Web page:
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Ethics of Enrichment

Something we have in common with animals is our desire to have an enriched environment. For humans that may mean a good book, a warm fire and a hot toddy. But what does that mean for pets. If they have little control over their environment or too much predictability in routine they can experience stress, boredom and frustration. This can lead to bad behavior.

There is convincing evidence of the benefits people receive from pets including reduced anxiety and depression, enhanced self-esteem and reduced blood pressure. What do they get from us?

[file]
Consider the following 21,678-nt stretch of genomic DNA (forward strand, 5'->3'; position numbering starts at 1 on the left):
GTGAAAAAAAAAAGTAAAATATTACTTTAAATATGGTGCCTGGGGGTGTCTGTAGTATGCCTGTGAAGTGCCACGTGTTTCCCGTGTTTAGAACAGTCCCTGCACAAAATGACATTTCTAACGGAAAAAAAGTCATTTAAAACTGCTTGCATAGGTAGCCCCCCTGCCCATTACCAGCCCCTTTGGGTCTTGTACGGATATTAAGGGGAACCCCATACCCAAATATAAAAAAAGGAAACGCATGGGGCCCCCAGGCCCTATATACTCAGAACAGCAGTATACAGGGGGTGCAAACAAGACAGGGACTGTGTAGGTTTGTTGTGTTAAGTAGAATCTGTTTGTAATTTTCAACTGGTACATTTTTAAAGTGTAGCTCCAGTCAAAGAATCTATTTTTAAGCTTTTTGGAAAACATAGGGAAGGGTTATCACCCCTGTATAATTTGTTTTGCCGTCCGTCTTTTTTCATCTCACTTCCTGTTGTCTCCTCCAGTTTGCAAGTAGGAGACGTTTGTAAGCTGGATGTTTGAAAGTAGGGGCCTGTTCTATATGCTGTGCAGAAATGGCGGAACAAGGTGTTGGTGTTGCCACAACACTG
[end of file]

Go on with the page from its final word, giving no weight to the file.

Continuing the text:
Environmental enrichment is a principle that seeks to improve their quality of life by providing optimal stimulation. That’s a mouthful that means pay more attention to your pets. Having a pet translates to providing for your pet’s behavioral and psychological needs. If you provide the basics of free access to clean water, good quality food and protection from the elements you earn a C.

To get a B the good pet person needs to provide opportunities for them to exhibit normal behaviors like hiding places, exercise , and toys. Another item pets need is a place to get away from it all. Lets face it they can get tired of us, too.

Make them a further part of your life to earn an A.

Your pets are committed to you. Can you say the same?

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